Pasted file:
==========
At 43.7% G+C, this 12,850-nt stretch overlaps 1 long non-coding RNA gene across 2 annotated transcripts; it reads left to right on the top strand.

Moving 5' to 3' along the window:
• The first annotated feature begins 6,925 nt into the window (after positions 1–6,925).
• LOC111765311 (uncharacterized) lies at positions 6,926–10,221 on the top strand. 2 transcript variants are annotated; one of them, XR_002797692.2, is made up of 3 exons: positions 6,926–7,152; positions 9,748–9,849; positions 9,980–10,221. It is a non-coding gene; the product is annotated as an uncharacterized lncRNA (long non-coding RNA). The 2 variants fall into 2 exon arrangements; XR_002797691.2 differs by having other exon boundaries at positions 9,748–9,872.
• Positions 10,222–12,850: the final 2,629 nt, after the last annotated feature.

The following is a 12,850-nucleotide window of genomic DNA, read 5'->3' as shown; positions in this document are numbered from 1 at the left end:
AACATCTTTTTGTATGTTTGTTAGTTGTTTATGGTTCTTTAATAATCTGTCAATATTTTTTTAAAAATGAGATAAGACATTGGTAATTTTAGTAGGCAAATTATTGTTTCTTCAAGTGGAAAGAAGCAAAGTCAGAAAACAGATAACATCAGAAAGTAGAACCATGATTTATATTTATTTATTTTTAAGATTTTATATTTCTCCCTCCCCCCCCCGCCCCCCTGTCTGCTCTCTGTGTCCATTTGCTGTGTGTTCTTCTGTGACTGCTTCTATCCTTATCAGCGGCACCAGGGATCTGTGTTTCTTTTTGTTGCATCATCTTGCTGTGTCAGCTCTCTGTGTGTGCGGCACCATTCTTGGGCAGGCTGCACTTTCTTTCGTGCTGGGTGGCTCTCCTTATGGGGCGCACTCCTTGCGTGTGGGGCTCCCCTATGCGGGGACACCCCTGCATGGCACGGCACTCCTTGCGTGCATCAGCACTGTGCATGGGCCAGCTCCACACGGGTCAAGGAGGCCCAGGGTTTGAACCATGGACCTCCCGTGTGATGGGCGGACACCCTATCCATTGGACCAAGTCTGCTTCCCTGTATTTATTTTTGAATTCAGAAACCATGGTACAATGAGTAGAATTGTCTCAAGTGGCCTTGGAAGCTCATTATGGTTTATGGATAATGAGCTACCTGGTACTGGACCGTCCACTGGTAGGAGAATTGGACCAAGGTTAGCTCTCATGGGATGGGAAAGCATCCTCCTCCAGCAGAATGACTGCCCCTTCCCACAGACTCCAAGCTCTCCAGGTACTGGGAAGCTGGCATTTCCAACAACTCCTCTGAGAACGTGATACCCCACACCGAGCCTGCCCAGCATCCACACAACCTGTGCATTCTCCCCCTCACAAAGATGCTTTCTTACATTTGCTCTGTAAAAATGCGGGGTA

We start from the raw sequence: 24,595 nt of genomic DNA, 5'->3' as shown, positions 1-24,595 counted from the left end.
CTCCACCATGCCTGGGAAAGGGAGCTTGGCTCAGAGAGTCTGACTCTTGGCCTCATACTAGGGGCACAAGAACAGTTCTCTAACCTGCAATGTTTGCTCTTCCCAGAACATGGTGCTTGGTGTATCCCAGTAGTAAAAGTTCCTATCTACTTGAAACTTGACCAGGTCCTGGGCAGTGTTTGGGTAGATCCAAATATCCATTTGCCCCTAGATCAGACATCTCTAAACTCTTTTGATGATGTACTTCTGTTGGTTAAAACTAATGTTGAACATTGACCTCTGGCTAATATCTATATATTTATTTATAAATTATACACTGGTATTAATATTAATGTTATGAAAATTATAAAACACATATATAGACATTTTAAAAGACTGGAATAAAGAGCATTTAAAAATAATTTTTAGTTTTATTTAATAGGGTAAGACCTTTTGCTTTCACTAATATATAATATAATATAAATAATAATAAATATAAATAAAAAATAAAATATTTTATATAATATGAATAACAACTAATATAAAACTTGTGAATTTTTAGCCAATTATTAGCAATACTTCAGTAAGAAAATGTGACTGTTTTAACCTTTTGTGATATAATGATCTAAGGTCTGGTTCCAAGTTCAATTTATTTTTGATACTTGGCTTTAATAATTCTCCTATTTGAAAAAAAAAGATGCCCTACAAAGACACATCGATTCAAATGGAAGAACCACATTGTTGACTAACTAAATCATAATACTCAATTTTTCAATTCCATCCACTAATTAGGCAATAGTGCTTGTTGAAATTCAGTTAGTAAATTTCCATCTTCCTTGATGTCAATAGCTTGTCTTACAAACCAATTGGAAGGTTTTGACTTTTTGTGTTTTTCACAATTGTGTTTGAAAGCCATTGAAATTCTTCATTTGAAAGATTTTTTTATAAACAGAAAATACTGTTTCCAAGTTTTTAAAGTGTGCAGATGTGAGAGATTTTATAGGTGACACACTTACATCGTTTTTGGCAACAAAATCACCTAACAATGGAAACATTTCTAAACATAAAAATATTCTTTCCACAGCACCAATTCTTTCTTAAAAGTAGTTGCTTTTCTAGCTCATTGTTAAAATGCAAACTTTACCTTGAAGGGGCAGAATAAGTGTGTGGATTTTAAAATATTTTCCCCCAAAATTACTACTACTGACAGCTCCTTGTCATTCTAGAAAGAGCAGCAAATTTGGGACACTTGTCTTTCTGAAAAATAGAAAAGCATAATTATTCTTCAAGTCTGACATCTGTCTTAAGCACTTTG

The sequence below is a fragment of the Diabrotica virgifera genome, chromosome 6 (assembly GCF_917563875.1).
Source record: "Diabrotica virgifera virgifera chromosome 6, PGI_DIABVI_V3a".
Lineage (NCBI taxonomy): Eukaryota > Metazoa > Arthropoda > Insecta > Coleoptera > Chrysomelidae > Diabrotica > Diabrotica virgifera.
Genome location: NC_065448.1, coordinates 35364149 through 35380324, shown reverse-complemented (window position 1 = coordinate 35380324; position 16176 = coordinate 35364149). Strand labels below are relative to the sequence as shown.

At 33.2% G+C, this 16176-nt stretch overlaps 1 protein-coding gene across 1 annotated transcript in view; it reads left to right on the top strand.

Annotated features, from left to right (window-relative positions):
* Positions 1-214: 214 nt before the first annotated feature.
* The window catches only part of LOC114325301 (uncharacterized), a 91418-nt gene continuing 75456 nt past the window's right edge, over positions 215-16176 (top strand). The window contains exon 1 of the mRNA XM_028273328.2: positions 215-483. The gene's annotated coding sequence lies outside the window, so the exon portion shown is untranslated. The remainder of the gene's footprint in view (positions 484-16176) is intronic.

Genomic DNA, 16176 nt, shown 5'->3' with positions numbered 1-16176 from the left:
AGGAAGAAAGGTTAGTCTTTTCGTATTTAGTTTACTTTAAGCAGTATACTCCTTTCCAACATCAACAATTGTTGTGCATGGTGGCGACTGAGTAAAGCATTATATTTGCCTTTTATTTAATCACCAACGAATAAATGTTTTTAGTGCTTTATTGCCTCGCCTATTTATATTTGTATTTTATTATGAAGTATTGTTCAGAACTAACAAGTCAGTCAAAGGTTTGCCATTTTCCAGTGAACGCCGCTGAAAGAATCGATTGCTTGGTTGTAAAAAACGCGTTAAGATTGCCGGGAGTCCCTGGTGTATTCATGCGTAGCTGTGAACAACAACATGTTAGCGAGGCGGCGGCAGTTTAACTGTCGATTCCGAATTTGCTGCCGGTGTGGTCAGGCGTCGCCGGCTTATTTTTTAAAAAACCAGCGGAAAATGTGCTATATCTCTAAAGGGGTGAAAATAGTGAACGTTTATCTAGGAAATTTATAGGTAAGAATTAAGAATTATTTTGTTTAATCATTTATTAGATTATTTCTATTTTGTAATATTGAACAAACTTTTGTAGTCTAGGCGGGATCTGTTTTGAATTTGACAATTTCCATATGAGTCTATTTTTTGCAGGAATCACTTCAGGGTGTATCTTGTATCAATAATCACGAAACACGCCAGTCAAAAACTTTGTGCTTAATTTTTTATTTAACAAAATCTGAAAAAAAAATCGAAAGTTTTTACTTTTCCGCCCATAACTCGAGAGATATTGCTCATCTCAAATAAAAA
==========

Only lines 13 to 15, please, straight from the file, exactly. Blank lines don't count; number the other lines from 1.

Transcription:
Genome location: NC_065448.1, coordinates 35364149 through 35380324, shown reverse-complemented (window position 1 = coordinate 35380324; position 16176 = coordinate 35364149). Strand labels below are relative to the sequence as shown.

At 33.2% G+C, this 16176-nt stretch overlaps 1 protein-coding gene across 1 annotated transcript in view; it reads left to right on the top strand.

Annotated features, from left to right (window-relative positions):